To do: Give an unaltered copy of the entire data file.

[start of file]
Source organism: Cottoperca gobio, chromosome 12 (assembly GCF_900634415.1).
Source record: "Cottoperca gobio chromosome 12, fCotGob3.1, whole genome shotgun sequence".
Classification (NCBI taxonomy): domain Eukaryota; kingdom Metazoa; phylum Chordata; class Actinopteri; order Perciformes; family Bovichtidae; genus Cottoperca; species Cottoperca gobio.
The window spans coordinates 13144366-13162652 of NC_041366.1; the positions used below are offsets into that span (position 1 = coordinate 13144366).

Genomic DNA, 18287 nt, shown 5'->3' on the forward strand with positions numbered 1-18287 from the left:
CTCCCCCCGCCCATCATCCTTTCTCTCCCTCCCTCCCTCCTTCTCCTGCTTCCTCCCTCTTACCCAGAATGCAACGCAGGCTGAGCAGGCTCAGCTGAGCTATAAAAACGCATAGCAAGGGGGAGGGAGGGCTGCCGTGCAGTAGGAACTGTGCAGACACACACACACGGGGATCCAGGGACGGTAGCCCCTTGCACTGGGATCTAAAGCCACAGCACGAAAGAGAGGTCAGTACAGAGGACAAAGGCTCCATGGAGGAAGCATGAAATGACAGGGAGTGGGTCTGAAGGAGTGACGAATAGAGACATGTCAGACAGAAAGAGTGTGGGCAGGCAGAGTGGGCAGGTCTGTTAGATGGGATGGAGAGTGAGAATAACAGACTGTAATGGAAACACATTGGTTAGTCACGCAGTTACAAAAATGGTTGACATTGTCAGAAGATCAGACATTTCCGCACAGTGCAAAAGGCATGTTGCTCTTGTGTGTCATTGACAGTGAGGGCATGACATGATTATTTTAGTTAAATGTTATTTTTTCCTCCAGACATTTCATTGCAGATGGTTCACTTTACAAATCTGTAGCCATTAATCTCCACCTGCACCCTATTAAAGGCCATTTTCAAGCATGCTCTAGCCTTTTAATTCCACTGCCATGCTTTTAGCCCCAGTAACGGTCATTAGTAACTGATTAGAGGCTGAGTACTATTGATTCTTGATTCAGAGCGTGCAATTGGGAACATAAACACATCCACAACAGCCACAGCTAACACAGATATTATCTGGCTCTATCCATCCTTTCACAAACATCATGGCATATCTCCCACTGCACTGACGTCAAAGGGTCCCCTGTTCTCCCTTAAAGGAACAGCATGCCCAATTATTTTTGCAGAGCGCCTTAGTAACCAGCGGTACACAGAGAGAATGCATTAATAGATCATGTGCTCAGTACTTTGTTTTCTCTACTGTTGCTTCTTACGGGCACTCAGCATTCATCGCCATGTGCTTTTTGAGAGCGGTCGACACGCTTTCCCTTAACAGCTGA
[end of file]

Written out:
Source organism: Cottoperca gobio, chromosome 12 (assembly GCF_900634415.1).
Source record: "Cottoperca gobio chromosome 12, fCotGob3.1, whole genome shotgun sequence".
Classification (NCBI taxonomy): domain Eukaryota; kingdom Metazoa; phylum Chordata; class Actinopteri; order Perciformes; family Bovichtidae; genus Cottoperca; species Cottoperca gobio.
The window spans coordinates 13144366-13162652 of NC_041366.1; the positions used below are offsets into that span (position 1 = coordinate 13144366).

Genomic DNA, 18287 nt, shown 5'->3' on the forward strand with positions numbered 1-18287 from the left:
CTCCCCCCGCCCATCATCCTTTCTCTCCCTCCCTCCCTCCTTCTCCTGCTTCCTCCCTCTTACCCAGAATGCAACGCAGGCTGAGCAGGCTCAGCTGAGCTATAAAAACGCATAGCAAGGGGGAGGGAGGGCTGCCGTGCAGTAGGAACTGTGCAGACACACACACACGGGGATCCAGGGACGGTAGCCCCTTGCACTGGGATCTAAAGCCACAGCACGAAAGAGAGGTCAGTACAGAGGACAAAGGCTCCATGGAGGAAGCATGAAATGACAGGGAGTGGGTCTGAAGGAGTGACGAATAGAGACATGTCAGACAGAAAGAGTGTGGGCAGGCAGAGTGGGCAGGTCTGTTAGATGGGATGGAGAGTGAGAATAACAGACTGTAATGGAAACACATTGGTTAGTCACGCAGTTACAAAAATGGTTGACATTGTCAGAAGATCAGACATTTCCGCACAGTGCAAAAGGCATGTTGCTCTTGTGTGTCATTGACAGTGAGGGCATGACATGATTATTTTAGTTAAATGTTATTTTTTCCTCCAGACATTTCATTGCAGATGGTTCACTTTACAAATCTGTAGCCATTAATCTCCACCTGCACCCTATTAAAGGCCATTTTCAAGCATGCTCTAGCCTTTTAATTCCACTGCCATGCTTTTAGCCCCAGTAACGGTCATTAGTAACTGATTAGAGGCTGAGTACTATTGATTCTTGATTCAGAGCGTGCAATTGGGAACATAAACACATCCACAACAGCCACAGCTAACACAGATATTATCTGGCTCTATCCATCCTTTCACAAACATCATGGCATATCTCCCACTGCACTGACGTCAAAGGGTCCCCTGTTCTCCCTTAAAGGAACAGCATGCCCAATTATTTTTGCAGAGCGCCTTAGTAACCAGCGGTACACAGAGAGAATGCATTAATAGATCATGTGCTCAGTACTTTGTTTTCTCTACTGTTGCTTCTTACGGGCACTCAGCATTCATCGCCATGTGCTTTTTGAGAGCGGTCGACACGCTTTCCCTTAACAGCTGA